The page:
I was cleaning out my purse.
It was a normal occurrence. As a college student, it’s easy to get bogged down with the Target tags ripped hastily off over-sized sweaters that resulted from the impulse buy after the last failed test, the Starbucks receipts that demonstrated just how deep the self-medicating went, and the used tissues that proved your immune system was in the toilet from lack of sleep and the anxiety that gnawed at your temples.
Amid the scraps of white, there was a mint green envelope.
I opened it, a wish for an unused gift card burning in my greedy eyes as I slipped the card out.
“I couldn’t have done this without you!”
“Your future shines brightly and I can’t wait to see what you do!“
“You are the only reason I passed this class. An absolute God-send.”
Amidst the gentle loops of the mom’s handwriting that spread significant surface area of the card were small pockets of neat notes written by students who had clearly learned how to write notes efficiently. Even the word choice indicated that they had cleverly picked words that needed few details.
“You’re the best tutor ever!”
“Thanks for all your time spent teaching us!”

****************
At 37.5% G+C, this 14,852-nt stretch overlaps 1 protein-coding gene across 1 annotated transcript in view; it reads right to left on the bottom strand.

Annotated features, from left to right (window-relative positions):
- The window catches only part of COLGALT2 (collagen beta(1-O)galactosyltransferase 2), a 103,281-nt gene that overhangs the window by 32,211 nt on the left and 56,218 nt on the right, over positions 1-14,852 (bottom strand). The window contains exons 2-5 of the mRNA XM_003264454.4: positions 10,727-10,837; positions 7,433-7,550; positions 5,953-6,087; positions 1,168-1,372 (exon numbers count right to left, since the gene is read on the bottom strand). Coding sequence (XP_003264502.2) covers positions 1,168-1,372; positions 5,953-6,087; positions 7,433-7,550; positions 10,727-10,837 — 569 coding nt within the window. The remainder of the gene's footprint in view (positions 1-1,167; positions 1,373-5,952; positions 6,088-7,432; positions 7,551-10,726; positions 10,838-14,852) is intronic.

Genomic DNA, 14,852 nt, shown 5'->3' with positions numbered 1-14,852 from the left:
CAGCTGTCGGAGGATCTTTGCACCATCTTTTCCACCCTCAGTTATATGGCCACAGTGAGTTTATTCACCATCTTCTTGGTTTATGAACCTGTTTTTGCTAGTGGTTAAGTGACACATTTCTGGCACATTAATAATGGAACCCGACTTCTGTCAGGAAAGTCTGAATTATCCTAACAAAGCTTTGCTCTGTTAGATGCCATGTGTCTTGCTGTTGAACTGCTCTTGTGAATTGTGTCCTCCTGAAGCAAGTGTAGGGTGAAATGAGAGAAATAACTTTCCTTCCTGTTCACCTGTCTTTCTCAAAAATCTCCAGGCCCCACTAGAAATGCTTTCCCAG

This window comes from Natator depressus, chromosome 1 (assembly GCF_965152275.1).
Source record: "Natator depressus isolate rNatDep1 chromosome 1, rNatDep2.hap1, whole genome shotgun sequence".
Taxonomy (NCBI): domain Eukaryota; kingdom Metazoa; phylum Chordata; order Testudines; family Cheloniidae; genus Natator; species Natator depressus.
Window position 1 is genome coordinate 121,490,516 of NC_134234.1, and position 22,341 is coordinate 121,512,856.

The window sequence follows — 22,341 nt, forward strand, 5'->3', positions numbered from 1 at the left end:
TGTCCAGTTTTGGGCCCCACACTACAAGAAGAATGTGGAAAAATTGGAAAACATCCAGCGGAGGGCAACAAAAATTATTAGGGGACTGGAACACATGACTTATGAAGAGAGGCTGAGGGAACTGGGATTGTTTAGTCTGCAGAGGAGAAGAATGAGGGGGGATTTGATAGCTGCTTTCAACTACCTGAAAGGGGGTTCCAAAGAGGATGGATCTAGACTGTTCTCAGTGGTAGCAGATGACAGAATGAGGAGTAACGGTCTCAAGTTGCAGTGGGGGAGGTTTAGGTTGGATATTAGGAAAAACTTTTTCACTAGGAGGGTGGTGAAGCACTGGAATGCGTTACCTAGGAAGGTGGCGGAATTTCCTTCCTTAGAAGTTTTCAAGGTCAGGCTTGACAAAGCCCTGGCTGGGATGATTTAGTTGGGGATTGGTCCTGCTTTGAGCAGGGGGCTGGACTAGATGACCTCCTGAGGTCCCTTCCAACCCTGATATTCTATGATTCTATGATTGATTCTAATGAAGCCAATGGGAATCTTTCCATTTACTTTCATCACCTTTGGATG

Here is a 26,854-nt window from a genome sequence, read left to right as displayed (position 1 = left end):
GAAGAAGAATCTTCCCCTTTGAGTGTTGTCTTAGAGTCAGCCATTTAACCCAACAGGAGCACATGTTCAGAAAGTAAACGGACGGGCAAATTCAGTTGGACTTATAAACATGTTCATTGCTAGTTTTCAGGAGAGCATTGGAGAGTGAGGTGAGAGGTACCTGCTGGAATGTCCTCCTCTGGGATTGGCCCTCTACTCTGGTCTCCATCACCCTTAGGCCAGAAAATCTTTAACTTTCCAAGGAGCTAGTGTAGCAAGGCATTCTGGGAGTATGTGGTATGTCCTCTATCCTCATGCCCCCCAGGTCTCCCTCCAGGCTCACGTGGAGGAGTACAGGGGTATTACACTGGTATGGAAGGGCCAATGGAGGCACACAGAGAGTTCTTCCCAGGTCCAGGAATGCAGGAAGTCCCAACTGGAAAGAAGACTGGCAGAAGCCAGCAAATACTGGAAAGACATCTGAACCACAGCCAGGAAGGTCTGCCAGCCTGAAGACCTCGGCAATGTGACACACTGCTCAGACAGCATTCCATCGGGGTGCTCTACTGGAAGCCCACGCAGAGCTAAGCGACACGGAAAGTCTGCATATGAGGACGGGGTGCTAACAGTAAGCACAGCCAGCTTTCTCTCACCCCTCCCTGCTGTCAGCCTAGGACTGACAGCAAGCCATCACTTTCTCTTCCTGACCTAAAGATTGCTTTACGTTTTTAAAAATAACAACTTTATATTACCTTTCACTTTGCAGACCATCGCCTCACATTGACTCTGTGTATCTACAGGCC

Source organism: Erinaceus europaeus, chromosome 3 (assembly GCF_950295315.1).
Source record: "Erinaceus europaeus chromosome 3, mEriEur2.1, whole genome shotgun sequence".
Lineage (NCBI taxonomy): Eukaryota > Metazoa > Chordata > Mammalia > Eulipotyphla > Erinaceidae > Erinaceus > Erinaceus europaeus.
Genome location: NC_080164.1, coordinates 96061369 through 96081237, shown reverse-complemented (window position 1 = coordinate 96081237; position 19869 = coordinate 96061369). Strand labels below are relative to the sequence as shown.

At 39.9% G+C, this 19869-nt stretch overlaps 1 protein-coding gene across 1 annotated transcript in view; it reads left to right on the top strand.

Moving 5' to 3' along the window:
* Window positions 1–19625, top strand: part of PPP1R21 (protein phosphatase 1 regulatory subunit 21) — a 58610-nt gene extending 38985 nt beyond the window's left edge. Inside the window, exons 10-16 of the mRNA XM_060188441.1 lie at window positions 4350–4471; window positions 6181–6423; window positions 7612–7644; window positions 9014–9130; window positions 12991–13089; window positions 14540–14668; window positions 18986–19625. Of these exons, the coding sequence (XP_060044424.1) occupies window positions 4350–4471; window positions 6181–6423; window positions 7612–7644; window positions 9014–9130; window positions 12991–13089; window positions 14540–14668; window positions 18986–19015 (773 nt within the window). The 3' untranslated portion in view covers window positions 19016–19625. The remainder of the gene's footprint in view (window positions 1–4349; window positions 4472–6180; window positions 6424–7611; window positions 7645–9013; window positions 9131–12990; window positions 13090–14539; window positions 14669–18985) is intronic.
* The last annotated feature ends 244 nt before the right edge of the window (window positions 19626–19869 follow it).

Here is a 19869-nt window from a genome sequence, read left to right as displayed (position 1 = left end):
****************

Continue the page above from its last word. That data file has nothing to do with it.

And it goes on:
“You are a great friend and an even better tutor!”
Nursing students are always the most encouraging because they know what it’s like to never receive themselves.
I don’t do what I do for the money — part-time wages aren’t nearly enough for the services that tutors provide. I also don’t do what I do for the credit — the grades are entered under the student’s name, not my own. I don’t do what I do for the pure enjoyment of it — sometimes you just have to smile and explain to that jerk for the fifth time that you didn’t design the calculator and you don’t know why the parentheses buttons are where they are.
Sometimes I can convince myself that I enjoy helping people and I enjoy my job. But sometimes, and this is one of those days, I have no idea.
That’s the thing about nursing students. Most of them still enjoy what they do. As a tutor, the last thing I should become is apathetic.
And yet, here I am.
I put the card back in the envelope and put the envelope back in my purse.